KING OF HORROR

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Stephen Edwin King (born September 21, 1947) is an American author of contemporary horror, suspense, science fiction and fantasy. His books have sold more than 350 million copies and have been adapted into a number of feature films, television movies and comic books.
King has published 50 novels, including seven under the pen-name of Richard Bachman, and five non-fiction books. He has written nearly two hundred short stories, most of which have been collected in nine collections of short fiction. Many of his stories are set in his home state of Maine.

As a child, King apparently witnessed one of his friends being struck and killed by a train, though he has no memory of the event. His family told him that after leaving home to play with the boy, King returned, speechless and seemingly in shock. Only later did the family learn of the friend’s death. Some commentators have suggested that this event may have psychologically inspired some of King’s darker works, but King makes no mention of it in his memoir On Writing.

Stephen King, American author best known for h...

Stephen King, American author best known for his enormously popular horror novels. King was the 2003 recipient of The National Book Foundation’s Medal for Distinguished Contribution to American Letters. Taken at the 2007 New York Comicon (Photo credit: Wikipedia)

Danse Macabre (book)

Danse Macabre (book) (Photo credit: Wikipedia)

horror69King’s primary inspiration for writing horror fiction was related in detail in his 1981 non-fiction Danse Macabre, in a chapter titled “An Annoying Autobiographical Pause”. King makes a comparison of his uncle successfully dowsing for water using the bough of an apple branch with the sudden realization of what he wanted to do for a living. While browsing through an attic with his elder brother, King uncovered a paperback version of an H. P. Lovecraft collection of short stories entitled The Lurker in the Shadows that had belonged to his father. The cover art—an illustration of a yellow-green Demon hiding within the recesses of a Hellish cavern beneath a tombstone—was, he writes, the moment in his life which “that interior dowsing rod responded to.” King told Barnes & Noble Studios during a 2009 interview, “I knew that I’d found home when I read that book.”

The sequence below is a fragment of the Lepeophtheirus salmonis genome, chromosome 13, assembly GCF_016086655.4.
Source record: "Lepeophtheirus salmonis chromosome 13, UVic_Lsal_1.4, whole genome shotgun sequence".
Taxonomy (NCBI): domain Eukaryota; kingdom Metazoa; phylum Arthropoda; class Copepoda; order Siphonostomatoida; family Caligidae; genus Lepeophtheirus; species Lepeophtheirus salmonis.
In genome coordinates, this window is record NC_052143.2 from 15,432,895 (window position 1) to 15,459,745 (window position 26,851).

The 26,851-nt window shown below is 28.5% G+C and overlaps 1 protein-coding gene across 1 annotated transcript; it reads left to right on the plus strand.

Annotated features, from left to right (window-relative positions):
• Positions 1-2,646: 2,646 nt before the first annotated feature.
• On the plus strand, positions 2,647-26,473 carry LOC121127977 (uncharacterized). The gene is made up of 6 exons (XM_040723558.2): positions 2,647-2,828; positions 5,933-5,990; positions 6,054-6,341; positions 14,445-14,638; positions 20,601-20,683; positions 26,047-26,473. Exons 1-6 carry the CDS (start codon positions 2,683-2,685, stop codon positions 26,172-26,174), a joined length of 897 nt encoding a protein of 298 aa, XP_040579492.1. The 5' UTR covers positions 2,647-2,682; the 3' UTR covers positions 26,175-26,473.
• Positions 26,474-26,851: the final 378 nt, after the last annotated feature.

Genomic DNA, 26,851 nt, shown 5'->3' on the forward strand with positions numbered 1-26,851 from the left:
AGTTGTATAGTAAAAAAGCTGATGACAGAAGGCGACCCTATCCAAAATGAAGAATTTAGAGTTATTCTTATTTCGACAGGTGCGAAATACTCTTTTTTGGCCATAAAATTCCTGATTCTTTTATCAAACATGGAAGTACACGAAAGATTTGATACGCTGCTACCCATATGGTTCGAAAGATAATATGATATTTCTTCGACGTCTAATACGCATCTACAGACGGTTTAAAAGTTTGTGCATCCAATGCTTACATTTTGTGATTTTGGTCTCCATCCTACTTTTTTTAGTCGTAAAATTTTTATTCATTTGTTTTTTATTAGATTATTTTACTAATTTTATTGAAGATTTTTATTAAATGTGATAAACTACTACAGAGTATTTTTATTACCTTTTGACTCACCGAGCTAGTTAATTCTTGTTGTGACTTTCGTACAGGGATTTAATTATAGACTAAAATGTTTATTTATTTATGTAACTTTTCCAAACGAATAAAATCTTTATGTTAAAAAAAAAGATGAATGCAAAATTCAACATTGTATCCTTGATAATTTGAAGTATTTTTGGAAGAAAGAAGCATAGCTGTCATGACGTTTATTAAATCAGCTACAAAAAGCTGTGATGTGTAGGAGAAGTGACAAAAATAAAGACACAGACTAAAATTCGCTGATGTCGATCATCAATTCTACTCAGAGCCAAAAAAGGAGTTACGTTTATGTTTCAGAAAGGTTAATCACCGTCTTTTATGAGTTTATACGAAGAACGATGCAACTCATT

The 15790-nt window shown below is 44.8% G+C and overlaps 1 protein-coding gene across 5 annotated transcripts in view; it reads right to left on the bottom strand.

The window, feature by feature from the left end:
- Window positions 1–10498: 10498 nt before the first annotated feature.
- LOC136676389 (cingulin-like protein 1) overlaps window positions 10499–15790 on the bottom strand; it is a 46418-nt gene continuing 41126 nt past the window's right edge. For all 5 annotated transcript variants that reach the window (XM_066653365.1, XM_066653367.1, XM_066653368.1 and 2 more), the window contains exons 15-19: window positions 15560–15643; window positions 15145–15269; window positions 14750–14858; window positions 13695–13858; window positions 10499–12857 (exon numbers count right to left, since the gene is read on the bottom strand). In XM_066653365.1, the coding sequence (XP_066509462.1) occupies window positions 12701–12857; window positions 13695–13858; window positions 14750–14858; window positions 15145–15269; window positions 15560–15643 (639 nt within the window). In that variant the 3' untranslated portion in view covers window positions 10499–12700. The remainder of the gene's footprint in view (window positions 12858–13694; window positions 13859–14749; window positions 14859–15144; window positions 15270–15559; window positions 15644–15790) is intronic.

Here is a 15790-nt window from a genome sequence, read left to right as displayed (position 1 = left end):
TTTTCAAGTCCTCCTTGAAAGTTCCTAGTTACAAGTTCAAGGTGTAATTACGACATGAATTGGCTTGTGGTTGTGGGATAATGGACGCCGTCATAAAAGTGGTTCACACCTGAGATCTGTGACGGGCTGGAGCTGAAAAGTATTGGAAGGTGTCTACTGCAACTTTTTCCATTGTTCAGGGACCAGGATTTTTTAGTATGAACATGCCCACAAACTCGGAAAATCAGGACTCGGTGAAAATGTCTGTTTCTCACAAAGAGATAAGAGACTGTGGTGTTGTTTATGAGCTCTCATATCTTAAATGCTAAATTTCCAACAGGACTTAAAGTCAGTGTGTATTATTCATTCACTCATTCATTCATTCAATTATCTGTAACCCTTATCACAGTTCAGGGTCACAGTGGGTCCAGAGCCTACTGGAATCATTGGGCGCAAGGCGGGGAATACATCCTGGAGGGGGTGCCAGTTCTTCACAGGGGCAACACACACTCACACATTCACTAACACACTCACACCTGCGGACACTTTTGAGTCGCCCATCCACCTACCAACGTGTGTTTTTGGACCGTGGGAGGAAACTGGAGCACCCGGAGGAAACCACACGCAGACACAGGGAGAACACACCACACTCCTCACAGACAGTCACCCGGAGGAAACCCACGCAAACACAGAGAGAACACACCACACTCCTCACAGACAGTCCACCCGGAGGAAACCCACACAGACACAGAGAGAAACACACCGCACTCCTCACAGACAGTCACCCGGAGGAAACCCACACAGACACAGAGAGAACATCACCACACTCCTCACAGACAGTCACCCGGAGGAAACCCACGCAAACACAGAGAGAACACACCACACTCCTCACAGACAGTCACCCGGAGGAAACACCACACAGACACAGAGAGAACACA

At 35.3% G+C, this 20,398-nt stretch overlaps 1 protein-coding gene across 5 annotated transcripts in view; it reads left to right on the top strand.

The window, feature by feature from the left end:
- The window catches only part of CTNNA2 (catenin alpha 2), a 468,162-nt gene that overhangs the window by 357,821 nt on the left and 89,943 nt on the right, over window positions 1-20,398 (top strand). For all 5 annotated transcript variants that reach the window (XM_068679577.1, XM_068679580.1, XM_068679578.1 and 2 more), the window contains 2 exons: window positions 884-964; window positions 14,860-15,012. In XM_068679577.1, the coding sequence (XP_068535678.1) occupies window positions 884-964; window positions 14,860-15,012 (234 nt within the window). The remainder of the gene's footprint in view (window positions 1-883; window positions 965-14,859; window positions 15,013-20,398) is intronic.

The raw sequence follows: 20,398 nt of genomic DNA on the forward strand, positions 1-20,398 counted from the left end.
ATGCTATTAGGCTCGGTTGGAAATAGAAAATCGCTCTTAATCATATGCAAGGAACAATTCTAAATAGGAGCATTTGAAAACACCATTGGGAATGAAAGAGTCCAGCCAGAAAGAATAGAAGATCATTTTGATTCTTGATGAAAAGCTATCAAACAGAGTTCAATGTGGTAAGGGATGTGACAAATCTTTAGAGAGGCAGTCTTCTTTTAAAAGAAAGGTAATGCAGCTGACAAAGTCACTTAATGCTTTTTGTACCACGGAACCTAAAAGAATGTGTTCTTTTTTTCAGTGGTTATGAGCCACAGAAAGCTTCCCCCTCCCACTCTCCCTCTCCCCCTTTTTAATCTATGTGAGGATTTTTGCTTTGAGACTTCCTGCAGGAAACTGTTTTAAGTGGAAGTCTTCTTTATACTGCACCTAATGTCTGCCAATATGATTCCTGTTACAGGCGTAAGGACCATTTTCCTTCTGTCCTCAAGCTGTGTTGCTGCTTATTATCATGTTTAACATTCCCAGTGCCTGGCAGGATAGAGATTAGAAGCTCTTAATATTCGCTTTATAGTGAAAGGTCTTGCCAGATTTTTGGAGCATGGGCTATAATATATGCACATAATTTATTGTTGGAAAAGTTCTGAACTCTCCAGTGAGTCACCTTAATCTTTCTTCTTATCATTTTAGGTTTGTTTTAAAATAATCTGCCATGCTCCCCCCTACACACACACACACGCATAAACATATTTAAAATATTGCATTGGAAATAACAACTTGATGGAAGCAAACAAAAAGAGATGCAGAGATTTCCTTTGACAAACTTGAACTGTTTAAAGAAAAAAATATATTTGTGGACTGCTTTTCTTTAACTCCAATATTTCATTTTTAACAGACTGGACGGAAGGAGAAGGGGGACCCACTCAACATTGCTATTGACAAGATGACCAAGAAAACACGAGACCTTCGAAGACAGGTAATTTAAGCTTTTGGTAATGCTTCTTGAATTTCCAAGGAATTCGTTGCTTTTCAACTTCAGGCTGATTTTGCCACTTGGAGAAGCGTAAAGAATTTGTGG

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GOTHIC LITERTURE

GOTHIC NOVELS

The Gothic begins with later-eighteenth-century writers’ turn to the past.

In the context of the Romantic period, the Gothic is, then, a type of imitation medievalism.

When it was launched in the later eighteenth century, The Gothic featured accounts of terrifying experiences:

In ancient castles — experiences connected with subterranean dungeons, secret passageways, flickering lamps, screams, moans, bloody hands, ghosts, graveyards, and the rest.

By extension, it came to designate the macabre, mysterious, fantastic, supernatural, and, again, the terrifying, especially the pleasurably terrifying, in literature more generally.

Closer to the present, one sees the Gothic pervading Victorian literature (for example, in the novels of Dickens and the Brontës), American fiction (from Poe and Hawthorne through Faulkner), and of course the films, television, and videos of our own (in this respect, not-so-modern) culture.

Horace Walpole was  it’s chief initiator, publishing The Castle of Otranto (1764), a short novel in which the ingredients are a haunted castle, a Byronic villain (before Byron’s time — and the villain’s name is Manfred!), mysterious deaths, supernatural happenings, a moaning ancestral portrait, a damsel in distress.

The best-selling author of the genre (Ann Radcliffe), the author of its most enduring novel (Mary Shelley), and the author of its most effective send up (Jane Austen) were all women.